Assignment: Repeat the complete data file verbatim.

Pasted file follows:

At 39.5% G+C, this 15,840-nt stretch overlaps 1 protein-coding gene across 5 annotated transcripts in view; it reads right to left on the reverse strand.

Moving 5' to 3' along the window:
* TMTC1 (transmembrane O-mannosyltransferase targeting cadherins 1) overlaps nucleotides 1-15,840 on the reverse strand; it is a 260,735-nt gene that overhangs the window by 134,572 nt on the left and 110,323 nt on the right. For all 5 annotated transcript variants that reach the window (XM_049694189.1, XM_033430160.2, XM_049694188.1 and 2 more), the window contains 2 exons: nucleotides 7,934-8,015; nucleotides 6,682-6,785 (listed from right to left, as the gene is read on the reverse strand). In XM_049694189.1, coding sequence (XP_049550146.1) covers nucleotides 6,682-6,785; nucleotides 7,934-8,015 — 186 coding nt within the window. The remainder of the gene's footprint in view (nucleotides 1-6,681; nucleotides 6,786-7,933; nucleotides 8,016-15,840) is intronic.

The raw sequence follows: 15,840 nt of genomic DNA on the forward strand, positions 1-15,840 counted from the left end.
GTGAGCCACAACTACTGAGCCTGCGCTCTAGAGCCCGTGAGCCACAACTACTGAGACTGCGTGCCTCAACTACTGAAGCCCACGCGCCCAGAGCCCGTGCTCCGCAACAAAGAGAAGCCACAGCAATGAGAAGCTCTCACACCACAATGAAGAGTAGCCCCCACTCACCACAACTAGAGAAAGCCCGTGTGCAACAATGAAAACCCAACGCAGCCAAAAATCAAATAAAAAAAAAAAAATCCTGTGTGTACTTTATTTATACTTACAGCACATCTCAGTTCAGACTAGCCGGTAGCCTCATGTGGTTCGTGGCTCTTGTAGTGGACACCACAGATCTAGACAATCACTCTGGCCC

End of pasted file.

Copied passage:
At 39.5% G+C, this 15,840-nt stretch overlaps 1 protein-coding gene across 5 annotated transcripts in view; it reads right to left on the reverse strand.

Moving 5' to 3' along the window:
* TMTC1 (transmembrane O-mannosyltransferase targeting cadherins 1) overlaps nucleotides 1-15,840 on the reverse strand; it is a 260,735-nt gene that overhangs the window by 134,572 nt on the left and 110,323 nt on the right. For all 5 annotated transcript variants that reach the window (XM_049694189.1, XM_033430160.2, XM_049694188.1 and 2 more), the window contains 2 exons: nucleotides 7,934-8,015; nucleotides 6,682-6,785 (listed from right to left, as the gene is read on the reverse strand). In XM_049694189.1, coding sequence (XP_049550146.1) covers nucleotides 6,682-6,785; nucleotides 7,934-8,015 — 186 coding nt within the window. The remainder of the gene's footprint in view (nucleotides 1-6,681; nucleotides 6,786-7,933; nucleotides 8,016-15,840) is intronic.

The raw sequence follows: 15,840 nt of genomic DNA on the forward strand, positions 1-15,840 counted from the left end.
GTGAGCCACAACTACTGAGCCTGCGCTCTAGAGCCCGTGAGCCACAACTACTGAGACTGCGTGCCTCAACTACTGAAGCCCACGCGCCCAGAGCCCGTGCTCCGCAACAAAGAGAAGCCACAGCAATGAGAAGCTCTCACACCACAATGAAGAGTAGCCCCCACTCACCACAACTAGAGAAAGCCCGTGTGCAACAATGAAAACCCAACGCAGCCAAAAATCAAATAAAAAAAAAAAAATCCTGTGTGTACTTTATTTATACTTACAGCACATCTCAGTTCAGACTAGCCGGTAGCCTCATGTGGTTCGTGGCTCTTGTAGTGGACACCACAGATCTAGACAATCACTCTGGCCC